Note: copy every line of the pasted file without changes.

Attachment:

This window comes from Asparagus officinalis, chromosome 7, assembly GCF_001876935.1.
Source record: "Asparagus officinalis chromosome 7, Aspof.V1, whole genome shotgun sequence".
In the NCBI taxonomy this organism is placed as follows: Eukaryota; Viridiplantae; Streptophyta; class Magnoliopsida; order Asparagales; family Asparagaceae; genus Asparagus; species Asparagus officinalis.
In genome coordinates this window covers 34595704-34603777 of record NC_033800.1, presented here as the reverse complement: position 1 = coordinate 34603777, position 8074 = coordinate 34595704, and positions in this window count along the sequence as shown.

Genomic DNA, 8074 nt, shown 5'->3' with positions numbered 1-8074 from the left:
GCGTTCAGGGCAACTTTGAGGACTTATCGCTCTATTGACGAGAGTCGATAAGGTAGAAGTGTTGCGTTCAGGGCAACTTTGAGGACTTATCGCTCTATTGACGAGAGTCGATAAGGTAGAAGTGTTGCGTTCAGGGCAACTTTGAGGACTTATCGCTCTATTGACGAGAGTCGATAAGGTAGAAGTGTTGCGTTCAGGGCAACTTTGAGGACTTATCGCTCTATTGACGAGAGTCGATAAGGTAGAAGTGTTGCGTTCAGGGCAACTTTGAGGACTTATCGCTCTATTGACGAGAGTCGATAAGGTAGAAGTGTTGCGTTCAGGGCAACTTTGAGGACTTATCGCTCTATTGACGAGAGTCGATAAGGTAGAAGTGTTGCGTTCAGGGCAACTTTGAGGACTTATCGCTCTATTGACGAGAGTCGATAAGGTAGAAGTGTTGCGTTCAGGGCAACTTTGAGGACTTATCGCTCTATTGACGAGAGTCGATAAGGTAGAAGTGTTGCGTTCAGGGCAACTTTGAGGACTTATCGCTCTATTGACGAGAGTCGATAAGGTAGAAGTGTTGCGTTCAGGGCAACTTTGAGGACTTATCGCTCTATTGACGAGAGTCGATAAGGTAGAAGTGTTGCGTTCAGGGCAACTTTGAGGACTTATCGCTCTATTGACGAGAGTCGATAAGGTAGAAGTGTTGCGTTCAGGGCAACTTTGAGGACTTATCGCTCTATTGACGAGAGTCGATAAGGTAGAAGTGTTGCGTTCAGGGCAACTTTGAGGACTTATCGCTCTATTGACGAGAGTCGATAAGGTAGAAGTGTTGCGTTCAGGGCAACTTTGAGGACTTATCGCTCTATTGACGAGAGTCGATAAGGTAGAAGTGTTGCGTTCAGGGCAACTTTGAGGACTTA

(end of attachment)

This window comes from Asparagus officinalis, chromosome 7, assembly GCF_001876935.1.
Source record: "Asparagus officinalis chromosome 7, Aspof.V1, whole genome shotgun sequence".
In the NCBI taxonomy this organism is placed as follows: Eukaryota; Viridiplantae; Streptophyta; class Magnoliopsida; order Asparagales; family Asparagaceae; genus Asparagus; species Asparagus officinalis.
In genome coordinates this window covers 34595704-34603777 of record NC_033800.1, presented here as the reverse complement: position 1 = coordinate 34603777, position 8074 = coordinate 34595704, and positions in this window count along the sequence as shown.

Genomic DNA, 8074 nt, shown 5'->3' with positions numbered 1-8074 from the left:
GCGTTCAGGGCAACTTTGAGGACTTATCGCTCTATTGACGAGAGTCGATAAGGTAGAAGTGTTGCGTTCAGGGCAACTTTGAGGACTTATCGCTCTATTGACGAGAGTCGATAAGGTAGAAGTGTTGCGTTCAGGGCAACTTTGAGGACTTATCGCTCTATTGACGAGAGTCGATAAGGTAGAAGTGTTGCGTTCAGGGCAACTTTGAGGACTTATCGCTCTATTGACGAGAGTCGATAAGGTAGAAGTGTTGCGTTCAGGGCAACTTTGAGGACTTATCGCTCTATTGACGAGAGTCGATAAGGTAGAAGTGTTGCGTTCAGGGCAACTTTGAGGACTTATCGCTCTATTGACGAGAGTCGATAAGGTAGAAGTGTTGCGTTCAGGGCAACTTTGAGGACTTATCGCTCTATTGACGAGAGTCGATAAGGTAGAAGTGTTGCGTTCAGGGCAACTTTGAGGACTTATCGCTCTATTGACGAGAGTCGATAAGGTAGAAGTGTTGCGTTCAGGGCAACTTTGAGGACTTATCGCTCTATTGACGAGAGTCGATAAGGTAGAAGTGTTGCGTTCAGGGCAACTTTGAGGACTTATCGCTCTATTGACGAGAGTCGATAAGGTAGAAGTGTTGCGTTCAGGGCAACTTTGAGGACTTATCGCTCTATTGACGAGAGTCGATAAGGTAGAAGTGTTGCGTTCAGGGCAACTTTGAGGACTTATCGCTCTATTGACGAGAGTCGATAAGGTAGAAGTGTTGCGTTCAGGGCAACTTTGAGGACTTATCGCTCTATTGACGAGAGTCGATAAGGTAGAAGTGTTGCGTTCAGGGCAACTTTGAGGACTTATCGCTCTATTGACGAGAGTCGATAAGGTAGAAGTGTTGCGTTCAGGGCAACTTTGAGGACTTA